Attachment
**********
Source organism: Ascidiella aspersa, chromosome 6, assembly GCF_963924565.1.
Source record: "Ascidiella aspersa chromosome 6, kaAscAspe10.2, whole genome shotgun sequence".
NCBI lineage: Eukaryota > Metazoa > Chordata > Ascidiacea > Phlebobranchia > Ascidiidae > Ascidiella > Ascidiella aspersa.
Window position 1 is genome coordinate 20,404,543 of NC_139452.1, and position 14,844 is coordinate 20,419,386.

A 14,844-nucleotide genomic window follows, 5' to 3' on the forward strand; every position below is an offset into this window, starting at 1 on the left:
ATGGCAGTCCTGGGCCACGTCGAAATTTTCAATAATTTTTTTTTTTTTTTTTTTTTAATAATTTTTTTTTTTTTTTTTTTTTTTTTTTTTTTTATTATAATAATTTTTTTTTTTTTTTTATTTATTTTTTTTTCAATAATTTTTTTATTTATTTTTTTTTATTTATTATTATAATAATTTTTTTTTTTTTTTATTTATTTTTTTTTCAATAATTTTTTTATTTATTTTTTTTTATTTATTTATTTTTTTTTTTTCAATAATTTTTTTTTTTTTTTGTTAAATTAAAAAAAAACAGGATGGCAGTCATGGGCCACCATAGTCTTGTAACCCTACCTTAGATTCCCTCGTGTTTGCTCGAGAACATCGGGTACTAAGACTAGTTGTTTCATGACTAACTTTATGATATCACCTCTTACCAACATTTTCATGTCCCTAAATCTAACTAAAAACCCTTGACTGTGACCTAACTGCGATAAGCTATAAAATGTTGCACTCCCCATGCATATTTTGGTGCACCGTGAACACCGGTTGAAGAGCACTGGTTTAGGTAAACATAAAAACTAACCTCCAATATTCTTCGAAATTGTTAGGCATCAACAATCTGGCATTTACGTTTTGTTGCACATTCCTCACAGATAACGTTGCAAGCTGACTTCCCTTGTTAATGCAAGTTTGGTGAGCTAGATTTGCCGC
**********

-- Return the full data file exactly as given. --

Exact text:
Source organism: Ascidiella aspersa, chromosome 6, assembly GCF_963924565.1.
Source record: "Ascidiella aspersa chromosome 6, kaAscAspe10.2, whole genome shotgun sequence".
NCBI lineage: Eukaryota > Metazoa > Chordata > Ascidiacea > Phlebobranchia > Ascidiidae > Ascidiella > Ascidiella aspersa.
Window position 1 is genome coordinate 20,404,543 of NC_139452.1, and position 14,844 is coordinate 20,419,386.

A 14,844-nucleotide genomic window follows, 5' to 3' on the forward strand; every position below is an offset into this window, starting at 1 on the left:
ATGGCAGTCCTGGGCCACGTCGAAATTTTCAATAATTTTTTTTTTTTTTTTTTTTTAATAATTTTTTTTTTTTTTTTTTTTTTTTTTTTTTTTATTATAATAATTTTTTTTTTTTTTTTATTTATTTTTTTTTCAATAATTTTTTTATTTATTTTTTTTTATTTATTATTATAATAATTTTTTTTTTTTTTTATTTATTTTTTTTTCAATAATTTTTTTATTTATTTTTTTTTATTTATTTATTTTTTTTTTTTCAATAATTTTTTTTTTTTTTTGTTAAATTAAAAAAAAACAGGATGGCAGTCATGGGCCACCATAGTCTTGTAACCCTACCTTAGATTCCCTCGTGTTTGCTCGAGAACATCGGGTACTAAGACTAGTTGTTTCATGACTAACTTTATGATATCACCTCTTACCAACATTTTCATGTCCCTAAATCTAACTAAAAACCCTTGACTGTGACCTAACTGCGATAAGCTATAAAATGTTGCACTCCCCATGCATATTTTGGTGCACCGTGAACACCGGTTGAAGAGCACTGGTTTAGGTAAACATAAAAACTAACCTCCAATATTCTTCGAAATTGTTAGGCATCAACAATCTGGCATTTACGTTTTGTTGCACATTCCTCACAGATAACGTTGCAAGCTGACTTCCCTTGTTAATGCAAGTTTGGTGAGCTAGATTTGCCGC